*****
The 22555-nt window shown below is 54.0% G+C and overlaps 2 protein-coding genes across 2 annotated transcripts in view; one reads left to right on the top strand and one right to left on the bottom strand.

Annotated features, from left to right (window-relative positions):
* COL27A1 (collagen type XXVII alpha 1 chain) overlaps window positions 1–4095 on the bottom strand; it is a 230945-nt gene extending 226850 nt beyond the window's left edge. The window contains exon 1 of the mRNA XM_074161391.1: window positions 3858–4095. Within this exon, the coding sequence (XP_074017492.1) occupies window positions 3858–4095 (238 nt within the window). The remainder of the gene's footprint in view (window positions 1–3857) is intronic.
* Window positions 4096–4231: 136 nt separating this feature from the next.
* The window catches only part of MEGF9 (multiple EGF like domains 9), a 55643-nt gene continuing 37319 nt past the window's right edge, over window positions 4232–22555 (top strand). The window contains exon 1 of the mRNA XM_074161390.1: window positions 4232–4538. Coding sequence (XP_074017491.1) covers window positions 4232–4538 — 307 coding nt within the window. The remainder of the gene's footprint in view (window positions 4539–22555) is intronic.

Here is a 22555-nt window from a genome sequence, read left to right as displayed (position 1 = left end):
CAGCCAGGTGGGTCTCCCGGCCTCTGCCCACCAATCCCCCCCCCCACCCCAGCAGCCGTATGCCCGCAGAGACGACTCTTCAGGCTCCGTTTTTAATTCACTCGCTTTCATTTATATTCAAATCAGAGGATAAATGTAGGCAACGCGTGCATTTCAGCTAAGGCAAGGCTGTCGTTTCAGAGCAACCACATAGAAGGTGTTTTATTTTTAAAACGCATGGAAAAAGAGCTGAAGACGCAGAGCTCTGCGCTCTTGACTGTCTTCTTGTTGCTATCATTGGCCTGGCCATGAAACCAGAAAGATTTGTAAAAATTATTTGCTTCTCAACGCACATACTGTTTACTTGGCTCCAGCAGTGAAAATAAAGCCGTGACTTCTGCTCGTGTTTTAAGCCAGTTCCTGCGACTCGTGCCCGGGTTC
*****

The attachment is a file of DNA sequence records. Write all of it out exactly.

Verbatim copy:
The 22555-nt window shown below is 54.0% G+C and overlaps 2 protein-coding genes across 2 annotated transcripts in view; one reads left to right on the top strand and one right to left on the bottom strand.

Annotated features, from left to right (window-relative positions):
* COL27A1 (collagen type XXVII alpha 1 chain) overlaps window positions 1–4095 on the bottom strand; it is a 230945-nt gene extending 226850 nt beyond the window's left edge. The window contains exon 1 of the mRNA XM_074161391.1: window positions 3858–4095. Within this exon, the coding sequence (XP_074017492.1) occupies window positions 3858–4095 (238 nt within the window). The remainder of the gene's footprint in view (window positions 1–3857) is intronic.
* Window positions 4096–4231: 136 nt separating this feature from the next.
* The window catches only part of MEGF9 (multiple EGF like domains 9), a 55643-nt gene continuing 37319 nt past the window's right edge, over window positions 4232–22555 (top strand). The window contains exon 1 of the mRNA XM_074161390.1: window positions 4232–4538. Coding sequence (XP_074017491.1) covers window positions 4232–4538 — 307 coding nt within the window. The remainder of the gene's footprint in view (window positions 4539–22555) is intronic.

Here is a 22555-nt window from a genome sequence, read left to right as displayed (position 1 = left end):
CAGCCAGGTGGGTCTCCCGGCCTCTGCCCACCAATCCCCCCCCCCACCCCAGCAGCCGTATGCCCGCAGAGACGACTCTTCAGGCTCCGTTTTTAATTCACTCGCTTTCATTTATATTCAAATCAGAGGATAAATGTAGGCAACGCGTGCATTTCAGCTAAGGCAAGGCTGTCGTTTCAGAGCAACCACATAGAAGGTGTTTTATTTTTAAAACGCATGGAAAAAGAGCTGAAGACGCAGAGCTCTGCGCTCTTGACTGTCTTCTTGTTGCTATCATTGGCCTGGCCATGAAACCAGAAAGATTTGTAAAAATTATTTGCTTCTCAACGCACATACTGTTTACTTGGCTCCAGCAGTGAAAATAAAGCCGTGACTTCTGCTCGTGTTTTAAGCCAGTTCCTGCGACTCGTGCCCGGGTTC